timer_getoverrun

TIMER_GETOVERRUN(2)        Linux Programmer's Manual       TIMER_GETOVERRUN(2)



NAME
       timer_getoverrun - get overrun count for a POSIX per-process timer

SYNOPSIS
       #include <time.h>

       int timer_getoverrun(timer_t timerid);

       Link with -lrt.

   Feature Test Macro Requirements for glibc (see feature_test_macros(7)):

       timer_getoverrun(): _POSIX_C_SOURCE >= 199309L

DESCRIPTION
       timer_getoverrun() returns the "overrun count" for the timer referred
       to by timerid.  An application can use the overrun count to accurately
       calculate the number of timer expirations that would have occurred over
       a given time interval.  Timer overruns can occur both when receiving
       expiration notifications via signals (SIGEV_SIGNAL), and via threads
       (SIGEV_THREAD).

       When expiration notifications are delivered via a signal, overruns can
       occur as follows.  Regardless of whether or not a real-time signal is
       used for timer notifications, the system queues at most one signal per
       timer.  (This is the behavior specified by POSIX.1.  The alternative,
       queuing one signal for each timer expiration, could easily result in
       overflowing the allowed limits for queued signals on the system.)
       Because of system scheduling delays, or because the signal may be
       temporarily blocked, there can be a delay between the time when the
       notification signal is generated and the time when it is delivered
       (e.g., caught by a signal handler) or accepted (e.g., using
       sigwaitinfo(2)).  In this interval, further timer expirations may
       occur.  The timer overrun count is the number of additional timer
       expirations that occurred between the time when the signal was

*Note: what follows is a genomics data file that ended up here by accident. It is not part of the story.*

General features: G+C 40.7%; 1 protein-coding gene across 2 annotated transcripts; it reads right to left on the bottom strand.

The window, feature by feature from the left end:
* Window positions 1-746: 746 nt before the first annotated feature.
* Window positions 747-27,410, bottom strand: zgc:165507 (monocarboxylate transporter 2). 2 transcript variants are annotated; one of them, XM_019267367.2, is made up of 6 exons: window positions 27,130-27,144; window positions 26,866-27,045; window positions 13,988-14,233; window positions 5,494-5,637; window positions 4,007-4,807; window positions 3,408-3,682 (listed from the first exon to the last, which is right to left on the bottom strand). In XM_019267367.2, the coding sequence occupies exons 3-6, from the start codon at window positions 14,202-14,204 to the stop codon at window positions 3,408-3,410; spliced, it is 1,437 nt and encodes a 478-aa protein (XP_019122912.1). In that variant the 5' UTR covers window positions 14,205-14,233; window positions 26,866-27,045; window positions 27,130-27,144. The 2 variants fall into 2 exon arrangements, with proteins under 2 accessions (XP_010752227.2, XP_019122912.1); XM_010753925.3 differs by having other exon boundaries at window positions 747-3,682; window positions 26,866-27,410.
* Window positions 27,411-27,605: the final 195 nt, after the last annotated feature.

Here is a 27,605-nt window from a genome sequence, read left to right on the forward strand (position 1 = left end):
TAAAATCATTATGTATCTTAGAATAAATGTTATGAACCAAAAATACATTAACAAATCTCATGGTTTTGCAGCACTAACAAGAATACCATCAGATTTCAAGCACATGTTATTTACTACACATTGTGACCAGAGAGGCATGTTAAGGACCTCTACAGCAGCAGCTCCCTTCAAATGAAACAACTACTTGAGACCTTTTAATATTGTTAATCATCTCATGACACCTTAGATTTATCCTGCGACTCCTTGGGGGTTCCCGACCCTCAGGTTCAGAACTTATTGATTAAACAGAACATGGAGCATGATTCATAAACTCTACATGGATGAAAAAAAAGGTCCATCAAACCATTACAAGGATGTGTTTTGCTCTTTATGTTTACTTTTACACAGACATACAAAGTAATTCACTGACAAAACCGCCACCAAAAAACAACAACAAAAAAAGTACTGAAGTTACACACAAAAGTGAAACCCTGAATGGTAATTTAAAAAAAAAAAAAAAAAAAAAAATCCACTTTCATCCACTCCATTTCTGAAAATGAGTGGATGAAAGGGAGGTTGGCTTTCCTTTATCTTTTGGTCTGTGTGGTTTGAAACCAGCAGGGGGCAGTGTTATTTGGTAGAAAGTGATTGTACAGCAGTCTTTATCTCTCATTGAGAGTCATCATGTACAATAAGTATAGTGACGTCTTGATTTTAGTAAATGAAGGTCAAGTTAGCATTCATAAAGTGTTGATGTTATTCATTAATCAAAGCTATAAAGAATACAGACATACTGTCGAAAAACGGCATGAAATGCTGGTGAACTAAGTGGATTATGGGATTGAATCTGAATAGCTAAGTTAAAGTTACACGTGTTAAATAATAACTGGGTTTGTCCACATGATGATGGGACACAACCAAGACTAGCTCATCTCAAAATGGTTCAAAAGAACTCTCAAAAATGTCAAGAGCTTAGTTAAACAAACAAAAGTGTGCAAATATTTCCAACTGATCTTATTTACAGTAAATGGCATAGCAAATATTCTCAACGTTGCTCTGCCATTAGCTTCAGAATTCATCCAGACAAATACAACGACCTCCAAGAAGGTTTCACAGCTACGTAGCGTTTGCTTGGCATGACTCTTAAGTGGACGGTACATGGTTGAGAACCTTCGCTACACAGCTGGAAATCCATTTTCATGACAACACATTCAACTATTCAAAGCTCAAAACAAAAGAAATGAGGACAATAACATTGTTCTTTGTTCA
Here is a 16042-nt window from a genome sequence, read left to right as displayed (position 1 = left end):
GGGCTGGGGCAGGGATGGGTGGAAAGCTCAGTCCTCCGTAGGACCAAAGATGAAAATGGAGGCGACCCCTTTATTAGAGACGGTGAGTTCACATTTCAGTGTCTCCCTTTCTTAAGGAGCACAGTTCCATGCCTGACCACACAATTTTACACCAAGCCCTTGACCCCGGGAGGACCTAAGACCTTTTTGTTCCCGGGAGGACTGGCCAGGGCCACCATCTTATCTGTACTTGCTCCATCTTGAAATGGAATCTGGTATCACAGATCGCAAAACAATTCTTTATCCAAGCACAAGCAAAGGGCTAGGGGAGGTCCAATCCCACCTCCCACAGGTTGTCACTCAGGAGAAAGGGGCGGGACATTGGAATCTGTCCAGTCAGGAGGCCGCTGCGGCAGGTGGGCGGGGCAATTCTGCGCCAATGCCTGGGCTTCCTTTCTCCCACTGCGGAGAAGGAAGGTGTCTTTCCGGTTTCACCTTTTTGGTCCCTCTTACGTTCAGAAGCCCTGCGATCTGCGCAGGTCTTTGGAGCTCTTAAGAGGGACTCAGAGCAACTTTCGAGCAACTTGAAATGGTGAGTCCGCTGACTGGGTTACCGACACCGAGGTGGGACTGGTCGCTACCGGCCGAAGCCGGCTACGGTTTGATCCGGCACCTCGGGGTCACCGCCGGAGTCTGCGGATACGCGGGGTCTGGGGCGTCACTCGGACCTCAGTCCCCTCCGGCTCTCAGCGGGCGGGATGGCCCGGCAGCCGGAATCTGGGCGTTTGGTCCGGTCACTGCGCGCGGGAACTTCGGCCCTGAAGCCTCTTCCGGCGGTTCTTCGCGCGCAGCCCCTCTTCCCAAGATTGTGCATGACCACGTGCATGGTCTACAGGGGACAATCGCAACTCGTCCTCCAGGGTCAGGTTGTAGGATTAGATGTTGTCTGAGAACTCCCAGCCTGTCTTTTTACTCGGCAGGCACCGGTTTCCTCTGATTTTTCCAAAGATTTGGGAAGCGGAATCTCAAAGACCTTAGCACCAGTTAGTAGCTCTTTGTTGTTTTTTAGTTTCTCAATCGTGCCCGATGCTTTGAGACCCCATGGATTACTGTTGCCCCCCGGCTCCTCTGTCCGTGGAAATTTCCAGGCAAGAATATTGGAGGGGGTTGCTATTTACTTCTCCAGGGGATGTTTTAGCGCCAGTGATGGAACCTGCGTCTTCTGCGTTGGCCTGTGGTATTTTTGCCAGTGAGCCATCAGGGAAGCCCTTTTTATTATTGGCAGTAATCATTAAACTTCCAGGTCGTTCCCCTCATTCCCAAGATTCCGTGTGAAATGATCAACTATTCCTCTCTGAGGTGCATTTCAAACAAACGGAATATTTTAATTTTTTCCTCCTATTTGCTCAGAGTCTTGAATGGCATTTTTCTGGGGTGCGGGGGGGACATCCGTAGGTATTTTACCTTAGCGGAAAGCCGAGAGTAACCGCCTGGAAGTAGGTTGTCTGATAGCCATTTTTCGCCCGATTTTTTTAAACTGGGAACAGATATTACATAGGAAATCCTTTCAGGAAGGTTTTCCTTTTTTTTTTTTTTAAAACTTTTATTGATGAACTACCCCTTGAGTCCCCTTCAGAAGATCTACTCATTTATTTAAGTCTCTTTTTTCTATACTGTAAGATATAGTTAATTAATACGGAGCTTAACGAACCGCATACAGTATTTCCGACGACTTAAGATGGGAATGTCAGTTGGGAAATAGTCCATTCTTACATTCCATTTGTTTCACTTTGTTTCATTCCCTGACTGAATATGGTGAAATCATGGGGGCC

generated and when it was delivered or accepted.

       Timer overruns can also occur when expiration notifications are
       delivered via invocation of a thread, since there may be an arbitrary
       delay between an expiration of the timer and the invocation of the
       notification thread, and in that delay interval, additional timer
       expirations may occur.

RETURN VALUE
       On success, timer_getoverrun() returns the overrun count of the
       specified timer; this count may be 0 if no overruns have occurred.  On
       failure, -1 is returned, and errno is set to indicate the error.

ERRORS
       EINVAL timerid is not a valid timer ID.

VERSIONS
       This system call is available since Linux 2.6.

CONFORMING TO
       POSIX.1-2001, POSIX.1-2008.

NOTES
       When timer notifications are delivered via signals (SIGEV_SIGNAL), on
       Linux it is also possible to obtain the overrun count via the
       si_overrun field of the siginfo_t structure (see sigaction(2)).  This
       allows an application to avoid the overhead of making a system call to
       obtain the overrun count, but is a nonportable extension to POSIX.1.

       POSIX.1 discusses timer overruns only in the context of timer
       notifications using signals.

BUGS
       POSIX.1 specifies that if the timer overrun count is equal to or
       greater than an implementation-defined maximum, DELAYTIMER_MAX, then
       timer_getoverrun() should return DELAYTIMER_MAX.  However, Linux does
       not implement this feature: instead, if the timer overrun value exceeds
       the maximum representable integer, the counter cycles, starting once
       more from low values.

EXAMPLE
       See timer_create(2).

SEE ALSO
       clock_gettime(2), sigaction(2), signalfd(2), sigwaitinfo(2),
       timer_create(2), timer_delete(2), timer_settime(2), signal(7), time(7)

COLOPHON
       This page is part of release 5.03 of the Linux man-pages project.  A
       description of the project, information about reporting bugs, and the
       latest version of this page, can be found at
       https://www.kernel.org/doc/man-pages/.



Linux                             2017-09-15               TIMER_GETOVERRUN(2)